This is a part of the Herfordshire County Council website, and it allows you to type in a name, and it searches through all their indexed records including: Apprentices, Crime & Punishment, Fatalities, Marriage & Marriage Licences, Miscellaneous Names, Newspapers & Periodicals, Newspaper Pictures, Nonconformist Registers, The Poor, Tithe & Inland Revenue, and Wills. Searching is free, and the results do give a reasonable amount of info, but if you want copies of the originals you will need to contact the County Council.

=== ISLE OF MAN ===

If you have an interest in the history of the people and area of the Isle of Man, here’s a site you’ll want to bookmark. It’s basically a collection of records that relate to the Isle of Man. As the creator of the site says “These web pages reflect my various interests, mainly archival, in things Manx.”


The Red Rose Collections gives you online access to and image archive with over 30,000 historic photographs digitised from the collections in Lancashire Libraries, as well as indexes to other resources, held at Lancashire Archives and libraries, such as old local newspapers, local books, Preston Guild Rolls and the Lancashire Police index.

=== LONDON ===

The London Picture Archive contains over 250,000 photographs, prints and drawings as well as over 1000 maps from the collections at London Metropolitain Archives are available to view online. The images provide an extraordinary record of London and its people from the 15th century to the present day. The whole of Greater London is covered, as are the adjoining counties.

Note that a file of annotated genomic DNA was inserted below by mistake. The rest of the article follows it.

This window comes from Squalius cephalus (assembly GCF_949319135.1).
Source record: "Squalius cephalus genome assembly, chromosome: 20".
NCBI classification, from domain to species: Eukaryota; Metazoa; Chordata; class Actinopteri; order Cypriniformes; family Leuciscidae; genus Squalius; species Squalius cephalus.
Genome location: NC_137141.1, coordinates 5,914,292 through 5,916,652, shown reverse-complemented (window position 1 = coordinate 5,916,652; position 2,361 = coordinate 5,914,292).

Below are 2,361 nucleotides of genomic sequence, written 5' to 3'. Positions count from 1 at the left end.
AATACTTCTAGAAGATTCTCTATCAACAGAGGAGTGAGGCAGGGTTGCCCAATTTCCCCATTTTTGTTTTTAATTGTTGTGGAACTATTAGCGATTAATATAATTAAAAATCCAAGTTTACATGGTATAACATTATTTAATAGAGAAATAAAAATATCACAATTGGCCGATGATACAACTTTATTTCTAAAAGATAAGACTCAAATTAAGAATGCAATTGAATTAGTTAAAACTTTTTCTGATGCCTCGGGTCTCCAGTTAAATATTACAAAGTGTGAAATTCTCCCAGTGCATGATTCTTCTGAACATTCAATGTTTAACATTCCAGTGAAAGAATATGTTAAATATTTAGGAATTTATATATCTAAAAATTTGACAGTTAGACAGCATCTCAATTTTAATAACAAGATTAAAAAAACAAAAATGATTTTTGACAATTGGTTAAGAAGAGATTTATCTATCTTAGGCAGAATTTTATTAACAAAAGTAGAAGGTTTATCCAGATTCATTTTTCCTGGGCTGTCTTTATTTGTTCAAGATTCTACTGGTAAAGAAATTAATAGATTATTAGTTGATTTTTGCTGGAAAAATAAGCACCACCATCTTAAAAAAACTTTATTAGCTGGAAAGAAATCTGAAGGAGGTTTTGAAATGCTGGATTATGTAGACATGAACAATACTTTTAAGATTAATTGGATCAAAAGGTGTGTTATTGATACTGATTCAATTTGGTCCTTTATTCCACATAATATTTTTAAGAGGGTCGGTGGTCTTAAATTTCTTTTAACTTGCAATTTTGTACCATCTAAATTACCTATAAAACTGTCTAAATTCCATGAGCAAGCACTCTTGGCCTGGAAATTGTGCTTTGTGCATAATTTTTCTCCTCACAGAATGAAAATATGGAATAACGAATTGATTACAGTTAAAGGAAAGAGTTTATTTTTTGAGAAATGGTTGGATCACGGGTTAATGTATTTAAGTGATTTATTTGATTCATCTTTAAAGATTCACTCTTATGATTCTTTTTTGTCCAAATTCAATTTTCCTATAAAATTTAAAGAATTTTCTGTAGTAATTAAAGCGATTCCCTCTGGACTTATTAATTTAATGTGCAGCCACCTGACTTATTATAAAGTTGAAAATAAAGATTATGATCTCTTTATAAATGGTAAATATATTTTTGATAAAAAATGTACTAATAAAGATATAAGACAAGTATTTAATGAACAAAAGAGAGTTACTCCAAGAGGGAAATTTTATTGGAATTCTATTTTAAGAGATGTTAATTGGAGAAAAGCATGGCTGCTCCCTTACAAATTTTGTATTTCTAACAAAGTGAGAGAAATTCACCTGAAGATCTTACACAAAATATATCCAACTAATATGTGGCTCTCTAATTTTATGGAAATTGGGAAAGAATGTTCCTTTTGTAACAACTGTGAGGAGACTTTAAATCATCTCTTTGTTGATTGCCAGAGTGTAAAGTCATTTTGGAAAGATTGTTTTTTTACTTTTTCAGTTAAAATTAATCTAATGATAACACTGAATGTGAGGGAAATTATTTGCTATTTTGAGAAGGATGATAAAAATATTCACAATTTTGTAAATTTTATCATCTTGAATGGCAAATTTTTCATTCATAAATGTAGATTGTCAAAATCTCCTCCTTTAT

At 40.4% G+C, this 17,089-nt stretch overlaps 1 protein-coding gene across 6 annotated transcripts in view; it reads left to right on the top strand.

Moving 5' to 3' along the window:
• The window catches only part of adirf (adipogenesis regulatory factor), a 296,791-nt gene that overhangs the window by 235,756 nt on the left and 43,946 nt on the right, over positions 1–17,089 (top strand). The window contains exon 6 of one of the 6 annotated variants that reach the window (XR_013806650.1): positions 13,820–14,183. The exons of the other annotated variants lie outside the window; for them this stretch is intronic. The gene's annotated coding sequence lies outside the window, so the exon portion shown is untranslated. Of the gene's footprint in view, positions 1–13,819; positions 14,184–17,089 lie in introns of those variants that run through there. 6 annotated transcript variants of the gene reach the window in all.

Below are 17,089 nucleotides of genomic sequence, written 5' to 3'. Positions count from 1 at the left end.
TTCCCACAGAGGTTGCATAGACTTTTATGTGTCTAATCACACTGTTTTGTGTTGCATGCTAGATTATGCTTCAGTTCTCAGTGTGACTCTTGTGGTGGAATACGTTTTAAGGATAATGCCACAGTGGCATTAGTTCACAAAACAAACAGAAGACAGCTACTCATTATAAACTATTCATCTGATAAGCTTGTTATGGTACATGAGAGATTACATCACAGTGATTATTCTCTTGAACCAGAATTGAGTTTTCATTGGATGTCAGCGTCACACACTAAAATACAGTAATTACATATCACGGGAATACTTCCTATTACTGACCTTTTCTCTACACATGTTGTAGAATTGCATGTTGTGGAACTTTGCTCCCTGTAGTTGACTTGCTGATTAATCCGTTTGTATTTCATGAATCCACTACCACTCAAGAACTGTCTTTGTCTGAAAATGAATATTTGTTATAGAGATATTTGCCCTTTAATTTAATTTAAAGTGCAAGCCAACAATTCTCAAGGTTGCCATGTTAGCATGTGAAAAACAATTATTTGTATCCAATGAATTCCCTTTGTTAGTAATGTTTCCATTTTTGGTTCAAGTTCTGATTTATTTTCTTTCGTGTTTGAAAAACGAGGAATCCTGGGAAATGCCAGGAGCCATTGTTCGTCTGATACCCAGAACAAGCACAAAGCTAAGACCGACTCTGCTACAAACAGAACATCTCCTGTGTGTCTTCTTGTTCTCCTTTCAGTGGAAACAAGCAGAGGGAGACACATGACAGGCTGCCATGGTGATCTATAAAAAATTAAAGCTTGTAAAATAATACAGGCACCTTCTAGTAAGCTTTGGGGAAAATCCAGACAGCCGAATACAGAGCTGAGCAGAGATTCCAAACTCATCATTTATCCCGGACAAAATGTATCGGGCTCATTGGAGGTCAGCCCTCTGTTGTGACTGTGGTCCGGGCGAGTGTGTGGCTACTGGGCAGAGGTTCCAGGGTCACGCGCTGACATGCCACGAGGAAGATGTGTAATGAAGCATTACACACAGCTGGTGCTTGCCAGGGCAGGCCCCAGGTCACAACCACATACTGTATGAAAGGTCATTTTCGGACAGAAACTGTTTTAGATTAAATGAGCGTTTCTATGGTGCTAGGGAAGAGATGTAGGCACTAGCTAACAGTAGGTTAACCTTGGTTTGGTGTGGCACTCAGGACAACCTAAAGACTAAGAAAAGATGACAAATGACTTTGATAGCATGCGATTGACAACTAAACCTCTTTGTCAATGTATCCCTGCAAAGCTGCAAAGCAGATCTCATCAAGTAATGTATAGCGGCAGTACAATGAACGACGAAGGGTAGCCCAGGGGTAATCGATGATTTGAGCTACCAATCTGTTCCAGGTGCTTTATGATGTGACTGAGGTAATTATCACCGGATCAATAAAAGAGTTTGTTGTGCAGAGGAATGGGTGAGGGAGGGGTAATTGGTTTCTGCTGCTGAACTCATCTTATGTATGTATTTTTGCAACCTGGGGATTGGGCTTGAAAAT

=== SOMERSET ===

The Bath Burial Index contains over 240,000 entries from 86 burial grounds, with monuments dating from 1660 through to recent times.


The Stafforshire Asylums site, is a collaboration between the Staffordshire Archives and Heritage and the Wellcome Trust who aim to shed light on the history of Staffordshire’s three County Asylums; Stafford (opened in 1818), Burntwood (1864) and Cheddleton (1899). The project will cover the period 1818-1960. Their site has sections listing doctors, patients and staff as well as more information on each of the asylums themselves.

Happy researching 😉

Family History Through the Alphabet Challenge: A is for … A2A (Access to Archives)

You might think hang on, what is she doing. Is she starting the Family History Through the Alphabet Challenge again??  In short no, but let me explain. As I never actually did the letter A thanks to a lack of inspiration which lasted until about the letter J or so, and I really would like to complete the whole alphabet, I am doing it now. And I figured it was better to do it at the end, rather than right in the middle. So for my A post …

A is for … A2A (Access to Archives)

Some of you may have heard of the A2A website, others may not have. But for me it is one of the most amazing sites around.

Family History Through the Alphabet Challenge: O is for … Online Parish Clerks (OPC’s)

I found that coming up with something for the letter “O” of the Family History Through the Alphabet Challenge was a bit of a toughy, but finally found some inspiration, and would like to tell you about one of the websites that I’ve used a lot with my research.

(or OPCs as they’re more commonly known)

Online Parish Clerks are a group of volunteers who transcribe parish records, and make them available online for free. The main Online Parish Clerks website makes the statement that OPCs “… are volunteers who collect genealogical information about a specific parish and answer email enquiries without charge”. Sound too good to be true? Well, it is 100% true.